The Congressional Budget Office released an economic outlook Wednesday saying high inflation will persist into next year, likely causing the federal government to pay higher interest rates on its debt.
The nonpartisan agency expects the consumer price index to rise 6.1% this year and 3.1% in 2023. This forecast suggests that inflation will slow from current annual levels of 8.3%, yet it would still be dramatically above a long-term baseline of 2.3%.
The 10-year estimates do contain positive news as this year’s annual budget deficit will be $118 billion lower than forecast last year. That’s a byproduct of the end of pandemic-related spending and the solid job growth it helped to spur. As a share of the total economy, publicly held debt will drop through 2023. Still, the accumulated federal debt will likely continue to grow over the next decade to be equal to roughly 110% of U.S. gross domestic product.
The Federal Reserve has been trying to reduce inflation by raising its benchmark interest rates, causing the interest charged on 10-year U.S. Treasury notes to increase substantially in recent months. One consequence is that the government will be spending more money this year to service its debt. By 2032, the yearly interest payments will nearly be $1.2 trillion, or more than what the federal government spends on defense.
Still, the CBO cautions that its numbers “are subject to considerable uncertainty, in part because of the ongoing pandemic and other world events,” including Russia’s ongoing war in Ukraine. The report accounts at least for the first few weeks of the war, according to CBO.
Economists have said coronavirus relief programs issued by both the Biden and Trump administrations have contributed to higher inflation levels. But high prices have also been fueled by a delay in action by the Fed, supply chain disruptions and the tumult produced after Russia invaded Ukraine in February.
Ben Harris, the Treasury Department’s assistant secretary for economic policy, tweeted Tuesday that the factors driving inflation also include soaring corporate profits, driven by a lack of business competition—as well as business not being fully prepared for the reopening of the economy as pandemic restrictions were lifted. The administration has emphasized that its plan put the U.S. economy into a stronger place relative to the rest of the world because unemployment is a low 3.6%.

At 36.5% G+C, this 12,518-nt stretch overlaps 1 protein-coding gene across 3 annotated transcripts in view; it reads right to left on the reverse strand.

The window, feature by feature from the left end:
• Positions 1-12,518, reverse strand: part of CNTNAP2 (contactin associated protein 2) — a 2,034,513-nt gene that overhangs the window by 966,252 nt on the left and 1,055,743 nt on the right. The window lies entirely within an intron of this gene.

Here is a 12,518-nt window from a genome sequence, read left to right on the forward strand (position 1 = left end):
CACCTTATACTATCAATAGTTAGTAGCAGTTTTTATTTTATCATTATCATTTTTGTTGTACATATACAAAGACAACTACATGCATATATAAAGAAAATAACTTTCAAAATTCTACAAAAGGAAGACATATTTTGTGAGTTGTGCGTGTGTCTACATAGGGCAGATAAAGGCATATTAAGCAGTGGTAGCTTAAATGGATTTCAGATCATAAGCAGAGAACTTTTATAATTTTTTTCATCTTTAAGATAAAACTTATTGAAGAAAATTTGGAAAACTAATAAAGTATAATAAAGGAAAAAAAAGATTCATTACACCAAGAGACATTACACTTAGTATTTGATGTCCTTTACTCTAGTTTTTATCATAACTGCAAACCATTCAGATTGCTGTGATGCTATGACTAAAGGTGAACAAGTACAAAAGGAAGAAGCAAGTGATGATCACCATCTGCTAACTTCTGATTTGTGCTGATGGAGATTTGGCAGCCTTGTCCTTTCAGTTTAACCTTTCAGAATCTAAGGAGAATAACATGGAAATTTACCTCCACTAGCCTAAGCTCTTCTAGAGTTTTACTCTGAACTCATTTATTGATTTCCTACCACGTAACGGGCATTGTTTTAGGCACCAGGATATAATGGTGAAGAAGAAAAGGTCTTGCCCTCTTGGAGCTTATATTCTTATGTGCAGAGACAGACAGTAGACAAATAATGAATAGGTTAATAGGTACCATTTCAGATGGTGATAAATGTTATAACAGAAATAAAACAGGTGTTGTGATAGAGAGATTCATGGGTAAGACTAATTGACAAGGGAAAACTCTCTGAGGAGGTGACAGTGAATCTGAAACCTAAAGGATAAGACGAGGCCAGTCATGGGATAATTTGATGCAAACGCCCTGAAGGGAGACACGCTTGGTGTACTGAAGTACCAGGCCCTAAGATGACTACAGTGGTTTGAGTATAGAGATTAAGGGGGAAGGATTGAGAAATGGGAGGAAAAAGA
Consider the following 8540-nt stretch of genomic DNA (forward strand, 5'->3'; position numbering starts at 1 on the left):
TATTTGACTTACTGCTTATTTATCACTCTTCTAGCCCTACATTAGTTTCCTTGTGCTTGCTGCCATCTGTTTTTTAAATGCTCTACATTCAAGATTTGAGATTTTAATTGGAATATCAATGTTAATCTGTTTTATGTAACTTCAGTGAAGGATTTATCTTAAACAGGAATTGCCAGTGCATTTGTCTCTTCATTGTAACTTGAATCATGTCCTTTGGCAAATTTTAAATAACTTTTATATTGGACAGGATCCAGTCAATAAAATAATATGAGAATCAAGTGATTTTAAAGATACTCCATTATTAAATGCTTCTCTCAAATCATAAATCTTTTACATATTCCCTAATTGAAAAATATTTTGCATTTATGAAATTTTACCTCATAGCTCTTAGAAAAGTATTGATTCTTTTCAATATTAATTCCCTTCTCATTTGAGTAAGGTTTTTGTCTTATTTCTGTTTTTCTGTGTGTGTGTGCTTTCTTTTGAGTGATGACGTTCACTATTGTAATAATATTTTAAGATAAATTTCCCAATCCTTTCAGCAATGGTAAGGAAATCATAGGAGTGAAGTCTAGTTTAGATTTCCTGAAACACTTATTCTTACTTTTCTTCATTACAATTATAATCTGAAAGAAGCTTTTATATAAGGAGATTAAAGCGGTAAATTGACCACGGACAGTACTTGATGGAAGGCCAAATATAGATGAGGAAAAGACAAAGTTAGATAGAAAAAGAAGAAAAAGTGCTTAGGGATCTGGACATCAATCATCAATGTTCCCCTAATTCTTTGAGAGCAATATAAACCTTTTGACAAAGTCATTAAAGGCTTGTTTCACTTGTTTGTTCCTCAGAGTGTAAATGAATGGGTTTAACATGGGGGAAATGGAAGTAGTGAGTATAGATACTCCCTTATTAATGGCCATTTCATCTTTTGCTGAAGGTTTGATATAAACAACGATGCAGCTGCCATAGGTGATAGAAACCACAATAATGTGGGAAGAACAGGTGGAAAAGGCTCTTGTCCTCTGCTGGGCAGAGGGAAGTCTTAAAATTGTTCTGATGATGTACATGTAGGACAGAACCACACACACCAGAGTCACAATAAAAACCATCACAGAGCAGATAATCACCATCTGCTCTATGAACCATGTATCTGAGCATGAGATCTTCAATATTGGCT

“The American Rescue Plan has fostered an extraordinarily fast recovery and leaves us in a strong position to address the global challenges posed from supply chains and the economic fallout from Russia’s invasion of Ukraine,” he tweeted.
He said if Congress passed the president’s full agenda, labor force participation would rise and some of the impacts of inflation would be reduced.
With Biden’s $3.5 trillion economic and social spending bill, known as “Build Back Better,” now dead in a split Senate, Democrats face pressure to pass legislation ahead of November midterm elections.
The report says beyond 2032, “if current laws remained generally unchanged, deficits would continue to grow relative to the size of the economy over the following 20 years, keeping debt measured as a percentage of GDP on an upward trajectory throughout that period.”
The biggest drivers of debt rising in relation to GDP are increasing interest costs and spending for Medicare and Social Security, according to the report.
Michael A. Peterson, CEO of the Peter G. Peterson Foundation, said in a statement that “looking ahead, we need to address the key drivers of our debt, which include high health care costs, an aging population and a tax code that is inadequate for what we have promised our citizens.”
“Stabilizing our debt will help build a foundation for broad-based economic growth and make us better prepared for the challenges and opportunities of the future,” he said.
CBO Budget Director Phillip Swagel is set to testify Thursday to the House Budget Committee on the report.
Maya MacGuineas, president of the Committee for a Responsible Federal Budget, told The Associated Press ahead of the release that the pandemic, war in Ukraine and other factors point to the importance of reducing the annual deficit.
“Unfortunately, the underlying story here is one of fiscally unsustainable positions and on top of that, we have this added challenge of inflation and a reminder that external shocks continue to come at us,” she said.